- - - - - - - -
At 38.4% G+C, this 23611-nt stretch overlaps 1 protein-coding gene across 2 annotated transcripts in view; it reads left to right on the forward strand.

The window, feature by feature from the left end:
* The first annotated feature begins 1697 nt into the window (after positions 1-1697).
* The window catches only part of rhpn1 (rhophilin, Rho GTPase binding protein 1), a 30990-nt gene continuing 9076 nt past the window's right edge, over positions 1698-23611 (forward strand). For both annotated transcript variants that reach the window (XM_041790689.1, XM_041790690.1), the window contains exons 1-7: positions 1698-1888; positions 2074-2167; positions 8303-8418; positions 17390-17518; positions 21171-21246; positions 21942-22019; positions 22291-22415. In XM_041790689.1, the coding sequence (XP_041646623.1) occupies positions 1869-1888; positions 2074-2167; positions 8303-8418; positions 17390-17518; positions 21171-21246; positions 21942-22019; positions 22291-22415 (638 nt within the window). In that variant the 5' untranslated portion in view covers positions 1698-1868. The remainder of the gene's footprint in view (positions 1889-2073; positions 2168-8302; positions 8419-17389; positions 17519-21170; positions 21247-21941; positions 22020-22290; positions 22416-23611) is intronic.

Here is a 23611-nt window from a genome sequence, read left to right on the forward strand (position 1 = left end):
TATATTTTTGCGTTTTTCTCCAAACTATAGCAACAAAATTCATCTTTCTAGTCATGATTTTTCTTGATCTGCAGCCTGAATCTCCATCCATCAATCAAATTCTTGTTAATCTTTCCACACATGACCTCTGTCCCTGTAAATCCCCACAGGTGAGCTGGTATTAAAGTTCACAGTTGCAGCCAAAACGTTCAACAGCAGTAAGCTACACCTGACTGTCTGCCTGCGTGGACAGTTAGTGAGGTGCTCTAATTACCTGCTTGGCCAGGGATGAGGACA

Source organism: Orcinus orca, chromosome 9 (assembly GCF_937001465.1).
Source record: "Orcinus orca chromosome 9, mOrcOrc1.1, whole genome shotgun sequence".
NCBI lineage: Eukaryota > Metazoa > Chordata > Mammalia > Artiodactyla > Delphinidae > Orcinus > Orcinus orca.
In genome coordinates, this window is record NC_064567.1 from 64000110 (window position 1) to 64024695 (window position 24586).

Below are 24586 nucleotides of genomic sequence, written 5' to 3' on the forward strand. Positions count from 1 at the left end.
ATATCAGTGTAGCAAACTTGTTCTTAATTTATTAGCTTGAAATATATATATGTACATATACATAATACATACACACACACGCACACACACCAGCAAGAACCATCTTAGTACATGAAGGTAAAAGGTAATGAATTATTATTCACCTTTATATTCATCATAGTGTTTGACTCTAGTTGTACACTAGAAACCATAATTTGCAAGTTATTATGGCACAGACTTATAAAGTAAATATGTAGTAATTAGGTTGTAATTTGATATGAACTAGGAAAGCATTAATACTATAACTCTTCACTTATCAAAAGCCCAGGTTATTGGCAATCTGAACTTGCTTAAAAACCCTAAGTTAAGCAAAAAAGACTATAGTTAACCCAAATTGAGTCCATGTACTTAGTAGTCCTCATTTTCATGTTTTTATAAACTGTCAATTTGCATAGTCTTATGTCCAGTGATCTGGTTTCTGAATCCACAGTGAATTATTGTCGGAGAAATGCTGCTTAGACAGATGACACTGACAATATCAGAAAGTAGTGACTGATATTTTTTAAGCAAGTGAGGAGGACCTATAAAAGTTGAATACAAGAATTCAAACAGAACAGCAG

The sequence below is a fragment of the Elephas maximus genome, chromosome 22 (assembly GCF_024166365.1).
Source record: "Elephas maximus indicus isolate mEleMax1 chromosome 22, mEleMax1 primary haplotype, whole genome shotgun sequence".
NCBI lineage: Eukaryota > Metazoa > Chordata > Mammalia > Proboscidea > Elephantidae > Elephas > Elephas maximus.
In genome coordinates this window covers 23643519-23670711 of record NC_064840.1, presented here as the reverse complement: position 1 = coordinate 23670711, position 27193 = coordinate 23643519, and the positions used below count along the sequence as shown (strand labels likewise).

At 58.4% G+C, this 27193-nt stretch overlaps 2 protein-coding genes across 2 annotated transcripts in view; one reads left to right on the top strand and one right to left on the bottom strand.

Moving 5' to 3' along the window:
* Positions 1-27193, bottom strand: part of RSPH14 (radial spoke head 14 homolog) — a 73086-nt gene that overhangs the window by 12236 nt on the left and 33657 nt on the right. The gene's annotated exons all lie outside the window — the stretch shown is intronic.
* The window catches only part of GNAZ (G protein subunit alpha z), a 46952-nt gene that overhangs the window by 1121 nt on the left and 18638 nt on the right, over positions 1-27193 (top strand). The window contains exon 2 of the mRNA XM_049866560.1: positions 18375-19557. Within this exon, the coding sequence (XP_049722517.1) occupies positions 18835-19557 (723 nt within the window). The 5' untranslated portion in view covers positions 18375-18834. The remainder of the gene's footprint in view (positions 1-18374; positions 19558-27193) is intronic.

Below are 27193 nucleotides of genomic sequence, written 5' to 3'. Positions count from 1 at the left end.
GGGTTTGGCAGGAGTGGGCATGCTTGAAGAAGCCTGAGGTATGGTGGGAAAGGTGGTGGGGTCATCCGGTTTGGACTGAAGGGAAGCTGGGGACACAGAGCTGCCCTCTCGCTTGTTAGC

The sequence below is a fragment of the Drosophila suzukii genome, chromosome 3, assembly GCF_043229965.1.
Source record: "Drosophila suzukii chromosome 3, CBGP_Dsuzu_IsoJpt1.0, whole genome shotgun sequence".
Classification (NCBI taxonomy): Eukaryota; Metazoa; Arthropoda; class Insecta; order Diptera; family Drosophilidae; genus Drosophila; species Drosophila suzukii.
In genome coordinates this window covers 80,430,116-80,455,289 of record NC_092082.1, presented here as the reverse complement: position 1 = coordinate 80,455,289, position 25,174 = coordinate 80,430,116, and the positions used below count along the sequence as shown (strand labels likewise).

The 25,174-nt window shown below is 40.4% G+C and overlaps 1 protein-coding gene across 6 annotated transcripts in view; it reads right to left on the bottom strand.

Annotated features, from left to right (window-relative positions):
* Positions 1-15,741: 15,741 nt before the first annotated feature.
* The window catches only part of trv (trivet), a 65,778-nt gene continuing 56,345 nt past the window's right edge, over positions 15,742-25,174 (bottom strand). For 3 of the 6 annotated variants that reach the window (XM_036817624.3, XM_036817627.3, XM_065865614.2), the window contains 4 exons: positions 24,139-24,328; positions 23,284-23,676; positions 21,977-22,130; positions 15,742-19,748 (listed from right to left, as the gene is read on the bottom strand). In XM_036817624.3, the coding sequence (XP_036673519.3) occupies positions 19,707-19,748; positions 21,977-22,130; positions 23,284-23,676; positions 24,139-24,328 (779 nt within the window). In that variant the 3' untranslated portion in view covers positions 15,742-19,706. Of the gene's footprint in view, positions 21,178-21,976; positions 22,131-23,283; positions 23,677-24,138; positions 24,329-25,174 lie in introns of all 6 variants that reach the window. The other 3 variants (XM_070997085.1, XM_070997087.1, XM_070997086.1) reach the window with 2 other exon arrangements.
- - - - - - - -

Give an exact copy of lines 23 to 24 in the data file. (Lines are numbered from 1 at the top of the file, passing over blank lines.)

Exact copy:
The sequence below is a fragment of the Drosophila suzukii genome, chromosome 3, assembly GCF_043229965.1.
Source record: "Drosophila suzukii chromosome 3, CBGP_Dsuzu_IsoJpt1.0, whole genome shotgun sequence".